For our recent Mom’s group, we discussed reality: the fact that we don’t live in a perfect world and how we can help our kids to understand this! I will share the questions and some thoughts we had during our time.
First question: How has your child experienced an imperfect world?
Reality hits hard and it hits fast. From the first hunger pain, to the realization that some things are hot to the fact that moms sometimes say “no.”
There are 3 areas that a child must learn to overcome imperfection:
Self: The realization that they aren’t perfect.
Others: The realization that others aren’t perfect (even mom).
World: The realization that the world isn’t perfect. Rain happens on birthdays, animals die, toys break.
What’s our role in helping them deal with these realities?
We talked a lot about helping them to cope with keeping a soft heart. If we can help them develop a character that will enable them to be happy in an imperfect world, that will benefit them tremendously!
Self esteem plays a large roll in this. Helping our kids to be confident in who they are despite the uncertainty of the world is important. It’s not about being a “good girl” or a “bad girl”, it’s more important to emphasize that they are loved. They are loved whether they behave good or bad. But their behavior doesn’t make them good or bad.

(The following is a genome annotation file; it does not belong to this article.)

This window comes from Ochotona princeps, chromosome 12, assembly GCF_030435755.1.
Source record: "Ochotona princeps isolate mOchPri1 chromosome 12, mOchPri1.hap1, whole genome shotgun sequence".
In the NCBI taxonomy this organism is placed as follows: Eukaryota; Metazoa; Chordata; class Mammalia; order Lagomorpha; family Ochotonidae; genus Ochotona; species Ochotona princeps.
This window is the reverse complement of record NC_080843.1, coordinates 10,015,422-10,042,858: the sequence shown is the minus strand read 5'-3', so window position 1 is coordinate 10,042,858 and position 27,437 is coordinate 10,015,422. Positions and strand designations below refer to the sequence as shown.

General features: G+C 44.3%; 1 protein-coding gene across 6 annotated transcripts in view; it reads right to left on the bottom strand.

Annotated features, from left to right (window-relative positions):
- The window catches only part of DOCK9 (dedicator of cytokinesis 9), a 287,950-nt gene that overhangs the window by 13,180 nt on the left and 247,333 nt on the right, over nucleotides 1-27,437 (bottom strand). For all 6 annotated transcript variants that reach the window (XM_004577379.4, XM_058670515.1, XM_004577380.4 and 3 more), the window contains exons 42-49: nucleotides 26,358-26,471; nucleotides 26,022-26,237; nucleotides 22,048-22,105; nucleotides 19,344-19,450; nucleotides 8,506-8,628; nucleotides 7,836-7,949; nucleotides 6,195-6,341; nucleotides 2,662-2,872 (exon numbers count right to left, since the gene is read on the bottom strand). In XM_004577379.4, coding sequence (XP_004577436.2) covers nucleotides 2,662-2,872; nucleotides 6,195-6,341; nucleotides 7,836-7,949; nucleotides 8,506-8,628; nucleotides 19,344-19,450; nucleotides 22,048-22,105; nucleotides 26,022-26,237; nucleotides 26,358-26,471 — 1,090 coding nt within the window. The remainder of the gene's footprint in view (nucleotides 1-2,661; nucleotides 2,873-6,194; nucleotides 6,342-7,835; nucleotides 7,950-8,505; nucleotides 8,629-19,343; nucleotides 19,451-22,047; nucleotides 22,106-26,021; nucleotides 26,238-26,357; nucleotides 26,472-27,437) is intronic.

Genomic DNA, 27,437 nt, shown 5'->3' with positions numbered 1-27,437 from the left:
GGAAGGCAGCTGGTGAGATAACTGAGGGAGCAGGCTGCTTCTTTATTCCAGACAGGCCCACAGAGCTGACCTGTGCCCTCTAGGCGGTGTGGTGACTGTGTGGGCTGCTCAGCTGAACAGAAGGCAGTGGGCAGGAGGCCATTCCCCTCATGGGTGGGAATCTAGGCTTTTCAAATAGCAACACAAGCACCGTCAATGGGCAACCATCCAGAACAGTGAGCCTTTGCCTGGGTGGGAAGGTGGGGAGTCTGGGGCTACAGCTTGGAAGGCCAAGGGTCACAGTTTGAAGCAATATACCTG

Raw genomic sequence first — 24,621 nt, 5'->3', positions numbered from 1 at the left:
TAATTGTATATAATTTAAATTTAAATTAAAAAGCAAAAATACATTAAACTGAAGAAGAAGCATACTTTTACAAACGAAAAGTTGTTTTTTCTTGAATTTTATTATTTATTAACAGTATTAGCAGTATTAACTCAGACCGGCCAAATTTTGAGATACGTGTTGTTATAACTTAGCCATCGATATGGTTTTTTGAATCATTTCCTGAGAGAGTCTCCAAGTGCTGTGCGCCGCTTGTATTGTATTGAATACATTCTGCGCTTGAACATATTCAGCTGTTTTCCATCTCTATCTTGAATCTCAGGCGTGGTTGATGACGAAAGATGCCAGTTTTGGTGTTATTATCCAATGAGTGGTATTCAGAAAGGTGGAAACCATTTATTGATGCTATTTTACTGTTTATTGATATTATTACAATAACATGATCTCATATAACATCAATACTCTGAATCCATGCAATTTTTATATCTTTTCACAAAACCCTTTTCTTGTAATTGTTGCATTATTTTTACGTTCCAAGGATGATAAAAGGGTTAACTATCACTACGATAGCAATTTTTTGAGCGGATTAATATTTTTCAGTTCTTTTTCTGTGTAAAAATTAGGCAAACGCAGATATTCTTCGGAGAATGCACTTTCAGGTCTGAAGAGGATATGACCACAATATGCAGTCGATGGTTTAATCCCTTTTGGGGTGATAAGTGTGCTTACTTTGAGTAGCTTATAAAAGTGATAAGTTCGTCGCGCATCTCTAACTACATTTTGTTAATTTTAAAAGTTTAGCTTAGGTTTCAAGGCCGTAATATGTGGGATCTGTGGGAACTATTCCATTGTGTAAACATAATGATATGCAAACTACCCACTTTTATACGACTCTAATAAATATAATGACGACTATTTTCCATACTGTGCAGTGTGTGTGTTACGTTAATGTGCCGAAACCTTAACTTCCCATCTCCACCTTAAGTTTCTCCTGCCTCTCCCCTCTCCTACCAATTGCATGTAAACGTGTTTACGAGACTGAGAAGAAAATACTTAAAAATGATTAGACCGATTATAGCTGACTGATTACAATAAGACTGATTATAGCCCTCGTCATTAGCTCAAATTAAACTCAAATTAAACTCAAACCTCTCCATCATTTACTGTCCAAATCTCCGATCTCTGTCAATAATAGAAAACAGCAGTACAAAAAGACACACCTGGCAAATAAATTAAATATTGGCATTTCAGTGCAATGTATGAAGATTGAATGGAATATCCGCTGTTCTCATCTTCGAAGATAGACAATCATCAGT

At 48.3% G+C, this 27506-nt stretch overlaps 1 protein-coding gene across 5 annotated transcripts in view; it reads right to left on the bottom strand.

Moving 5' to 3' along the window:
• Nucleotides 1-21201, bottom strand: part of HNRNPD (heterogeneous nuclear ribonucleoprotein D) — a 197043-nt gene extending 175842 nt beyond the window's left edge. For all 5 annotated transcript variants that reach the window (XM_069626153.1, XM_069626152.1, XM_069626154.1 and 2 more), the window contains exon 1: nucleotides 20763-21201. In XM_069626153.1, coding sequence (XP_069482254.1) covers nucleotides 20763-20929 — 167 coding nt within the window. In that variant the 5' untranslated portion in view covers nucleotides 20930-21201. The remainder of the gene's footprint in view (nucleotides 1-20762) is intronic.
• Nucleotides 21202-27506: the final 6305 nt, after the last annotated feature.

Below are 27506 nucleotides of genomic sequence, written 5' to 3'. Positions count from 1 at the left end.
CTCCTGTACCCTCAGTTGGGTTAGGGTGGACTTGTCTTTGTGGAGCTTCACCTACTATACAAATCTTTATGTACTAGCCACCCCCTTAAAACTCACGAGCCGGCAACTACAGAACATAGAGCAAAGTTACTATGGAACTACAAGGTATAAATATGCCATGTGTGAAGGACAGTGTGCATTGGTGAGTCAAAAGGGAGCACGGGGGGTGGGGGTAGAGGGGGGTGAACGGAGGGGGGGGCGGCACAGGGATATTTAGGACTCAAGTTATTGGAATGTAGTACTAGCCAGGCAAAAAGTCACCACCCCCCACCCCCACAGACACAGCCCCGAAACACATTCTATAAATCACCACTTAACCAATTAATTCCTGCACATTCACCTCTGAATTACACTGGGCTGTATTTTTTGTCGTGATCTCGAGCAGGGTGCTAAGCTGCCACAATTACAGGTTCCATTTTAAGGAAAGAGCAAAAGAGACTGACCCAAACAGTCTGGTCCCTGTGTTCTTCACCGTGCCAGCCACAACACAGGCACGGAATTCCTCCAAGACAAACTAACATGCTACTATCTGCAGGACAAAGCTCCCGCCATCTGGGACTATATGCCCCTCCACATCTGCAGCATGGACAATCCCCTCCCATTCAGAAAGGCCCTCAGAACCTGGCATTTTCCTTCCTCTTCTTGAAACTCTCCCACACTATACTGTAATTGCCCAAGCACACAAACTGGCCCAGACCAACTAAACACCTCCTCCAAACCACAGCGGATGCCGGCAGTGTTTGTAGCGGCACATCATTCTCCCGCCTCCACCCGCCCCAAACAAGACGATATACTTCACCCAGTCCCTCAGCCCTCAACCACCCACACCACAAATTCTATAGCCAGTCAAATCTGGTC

How self esteem is developed is giving them a combination of grace and truth to feel safe in this world. From Raising Great Kids: “The cure of the problem of self-image, self-concept, and self-esteem is to have enough grace to be who one really is.”
As a child embraces the reality of this world, they will usually protest the painful reality. I know I do! But we can’t run in and save our children from this, but rather help them learn how to deal with it. If they have enough love, they can learn to let go. After they have protested the reality, mourning can set in. This is the opportunity we have as mom’s to comfort. As Jesus said, “Blessed are those who mourn, for they will be comforted” (Matthew 5:4).
Having a toddler means a lot of the limits and “reality” come from me. But I have experienced with her that if we stick to a limit, she will protest at first, then grieve, but then she moves on. We try to give her empathy by saying we know how hard it is to, for example, not be able to watch youtube all day (yes, she is a youtube junky). Then we offer all of the other options she has to be entertained even if she has lost the control battle. After her battle is over, she’ll often say, “I’m happy!” Which is a relief to hear just a few minutes after she has thrown herself on the floor, kicking and screaming.
Learning to deal with the reality of this broken world is tough at any age. Let’s try to help our kids at an early one!